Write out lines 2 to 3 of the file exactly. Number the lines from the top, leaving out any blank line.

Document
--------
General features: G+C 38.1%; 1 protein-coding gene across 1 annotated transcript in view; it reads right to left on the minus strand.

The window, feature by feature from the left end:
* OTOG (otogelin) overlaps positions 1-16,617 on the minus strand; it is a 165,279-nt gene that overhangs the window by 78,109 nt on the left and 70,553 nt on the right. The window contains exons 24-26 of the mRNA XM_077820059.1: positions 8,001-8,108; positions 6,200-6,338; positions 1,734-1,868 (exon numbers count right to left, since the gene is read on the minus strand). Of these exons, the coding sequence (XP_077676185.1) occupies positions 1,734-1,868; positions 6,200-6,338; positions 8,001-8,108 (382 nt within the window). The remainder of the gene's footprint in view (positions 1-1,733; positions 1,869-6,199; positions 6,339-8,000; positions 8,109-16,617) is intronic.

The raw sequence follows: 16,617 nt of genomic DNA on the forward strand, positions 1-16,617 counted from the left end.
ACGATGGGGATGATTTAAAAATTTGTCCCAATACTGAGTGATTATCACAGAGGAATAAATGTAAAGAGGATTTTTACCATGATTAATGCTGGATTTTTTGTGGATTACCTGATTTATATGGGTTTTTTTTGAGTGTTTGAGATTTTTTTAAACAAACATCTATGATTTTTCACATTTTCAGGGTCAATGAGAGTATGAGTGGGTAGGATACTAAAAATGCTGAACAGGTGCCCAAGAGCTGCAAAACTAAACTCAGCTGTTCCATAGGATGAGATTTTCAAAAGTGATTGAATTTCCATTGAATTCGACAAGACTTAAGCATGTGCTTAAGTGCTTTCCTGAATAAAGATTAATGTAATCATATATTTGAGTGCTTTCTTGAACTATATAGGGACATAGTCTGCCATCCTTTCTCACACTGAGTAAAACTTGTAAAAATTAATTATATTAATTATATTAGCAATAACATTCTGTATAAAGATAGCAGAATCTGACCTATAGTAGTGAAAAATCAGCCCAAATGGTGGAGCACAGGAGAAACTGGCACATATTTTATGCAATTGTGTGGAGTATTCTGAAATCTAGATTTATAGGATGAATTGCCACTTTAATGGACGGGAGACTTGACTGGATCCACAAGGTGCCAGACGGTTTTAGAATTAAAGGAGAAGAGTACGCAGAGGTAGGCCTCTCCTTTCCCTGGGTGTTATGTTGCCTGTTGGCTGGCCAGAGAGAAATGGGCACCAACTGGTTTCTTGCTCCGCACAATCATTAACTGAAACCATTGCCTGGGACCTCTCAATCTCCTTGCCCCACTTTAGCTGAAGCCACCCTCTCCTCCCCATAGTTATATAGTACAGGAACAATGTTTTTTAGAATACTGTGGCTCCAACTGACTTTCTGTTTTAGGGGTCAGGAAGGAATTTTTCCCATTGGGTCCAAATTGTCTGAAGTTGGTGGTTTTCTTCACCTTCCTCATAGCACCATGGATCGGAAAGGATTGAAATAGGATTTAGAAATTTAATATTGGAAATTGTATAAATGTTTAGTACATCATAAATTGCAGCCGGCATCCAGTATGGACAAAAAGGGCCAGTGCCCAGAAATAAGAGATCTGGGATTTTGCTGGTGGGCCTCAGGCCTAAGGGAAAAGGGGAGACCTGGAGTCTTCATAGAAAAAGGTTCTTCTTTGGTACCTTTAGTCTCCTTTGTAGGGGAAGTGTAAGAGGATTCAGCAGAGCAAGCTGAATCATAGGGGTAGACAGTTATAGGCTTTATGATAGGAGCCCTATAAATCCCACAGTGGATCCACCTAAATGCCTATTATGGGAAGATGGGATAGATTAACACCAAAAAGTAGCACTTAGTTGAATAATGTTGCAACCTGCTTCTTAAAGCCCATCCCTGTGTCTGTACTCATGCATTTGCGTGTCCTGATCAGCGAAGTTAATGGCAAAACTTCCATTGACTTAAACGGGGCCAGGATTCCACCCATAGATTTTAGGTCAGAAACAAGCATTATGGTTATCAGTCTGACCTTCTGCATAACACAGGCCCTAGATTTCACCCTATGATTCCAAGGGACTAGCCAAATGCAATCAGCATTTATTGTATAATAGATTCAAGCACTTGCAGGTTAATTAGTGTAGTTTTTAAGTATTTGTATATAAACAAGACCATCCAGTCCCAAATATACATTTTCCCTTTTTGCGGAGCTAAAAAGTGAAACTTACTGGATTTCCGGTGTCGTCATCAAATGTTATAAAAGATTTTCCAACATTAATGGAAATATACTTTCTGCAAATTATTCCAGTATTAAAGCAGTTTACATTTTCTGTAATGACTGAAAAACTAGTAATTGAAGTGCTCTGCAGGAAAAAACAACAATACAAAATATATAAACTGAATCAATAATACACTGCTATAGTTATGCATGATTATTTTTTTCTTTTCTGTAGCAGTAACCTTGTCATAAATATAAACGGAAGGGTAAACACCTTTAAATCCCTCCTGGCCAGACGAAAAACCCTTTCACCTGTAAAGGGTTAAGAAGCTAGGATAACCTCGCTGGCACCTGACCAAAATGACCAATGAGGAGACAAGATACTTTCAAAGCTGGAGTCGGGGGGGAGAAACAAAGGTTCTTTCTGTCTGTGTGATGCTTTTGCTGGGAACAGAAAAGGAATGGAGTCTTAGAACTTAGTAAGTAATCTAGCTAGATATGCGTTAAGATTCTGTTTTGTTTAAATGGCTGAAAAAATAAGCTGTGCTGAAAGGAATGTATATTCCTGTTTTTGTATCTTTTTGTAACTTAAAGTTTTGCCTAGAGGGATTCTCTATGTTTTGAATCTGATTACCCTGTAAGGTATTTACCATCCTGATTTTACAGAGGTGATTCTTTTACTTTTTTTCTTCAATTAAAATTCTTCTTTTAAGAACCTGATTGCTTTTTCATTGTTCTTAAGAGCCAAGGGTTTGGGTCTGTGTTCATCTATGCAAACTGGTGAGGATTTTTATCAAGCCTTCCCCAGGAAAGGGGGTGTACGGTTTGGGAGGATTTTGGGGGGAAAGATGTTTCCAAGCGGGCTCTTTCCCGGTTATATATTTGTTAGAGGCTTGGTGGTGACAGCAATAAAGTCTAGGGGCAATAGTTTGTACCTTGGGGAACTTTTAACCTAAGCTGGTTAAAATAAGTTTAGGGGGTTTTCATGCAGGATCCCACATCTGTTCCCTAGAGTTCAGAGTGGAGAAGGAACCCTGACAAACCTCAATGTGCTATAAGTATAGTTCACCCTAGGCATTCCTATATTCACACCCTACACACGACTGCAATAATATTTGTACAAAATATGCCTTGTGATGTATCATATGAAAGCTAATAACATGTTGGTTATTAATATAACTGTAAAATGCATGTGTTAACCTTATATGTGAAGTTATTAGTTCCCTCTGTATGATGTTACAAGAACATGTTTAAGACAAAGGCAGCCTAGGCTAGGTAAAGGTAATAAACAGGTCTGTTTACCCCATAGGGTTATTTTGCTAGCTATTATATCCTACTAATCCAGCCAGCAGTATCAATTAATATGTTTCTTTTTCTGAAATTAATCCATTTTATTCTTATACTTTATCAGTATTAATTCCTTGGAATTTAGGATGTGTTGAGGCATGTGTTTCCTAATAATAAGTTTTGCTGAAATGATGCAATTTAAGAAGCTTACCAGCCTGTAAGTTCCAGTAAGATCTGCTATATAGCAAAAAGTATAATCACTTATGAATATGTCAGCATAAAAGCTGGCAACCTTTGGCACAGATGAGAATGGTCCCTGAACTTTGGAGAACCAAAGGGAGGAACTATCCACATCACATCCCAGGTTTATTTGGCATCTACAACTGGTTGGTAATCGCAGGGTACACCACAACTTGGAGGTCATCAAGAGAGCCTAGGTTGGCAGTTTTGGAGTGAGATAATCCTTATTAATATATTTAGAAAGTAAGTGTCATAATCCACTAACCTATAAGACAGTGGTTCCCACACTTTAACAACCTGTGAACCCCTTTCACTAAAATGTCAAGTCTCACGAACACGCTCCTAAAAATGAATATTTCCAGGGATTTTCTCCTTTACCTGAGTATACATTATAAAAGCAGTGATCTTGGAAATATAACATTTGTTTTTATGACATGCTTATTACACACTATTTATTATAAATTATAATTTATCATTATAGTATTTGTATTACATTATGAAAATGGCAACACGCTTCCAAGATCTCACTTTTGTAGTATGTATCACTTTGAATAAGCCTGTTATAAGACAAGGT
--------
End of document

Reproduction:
The window, feature by feature from the left end:
* OTOG (otogelin) overlaps positions 1-16,617 on the minus strand; it is a 165,279-nt gene that overhangs the window by 78,109 nt on the left and 70,553 nt on the right. The window contains exons 24-26 of the mRNA XM_077820059.1: positions 8,001-8,108; positions 6,200-6,338; positions 1,734-1,868 (exon numbers count right to left, since the gene is read on the minus strand). Of these exons, the coding sequence (XP_077676185.1) occupies positions 1,734-1,868; positions 6,200-6,338; positions 8,001-8,108 (382 nt within the window). The remainder of the gene's footprint in view (positions 1-1,733; positions 1,869-6,199; positions 6,339-8,000; positions 8,109-16,617) is intronic.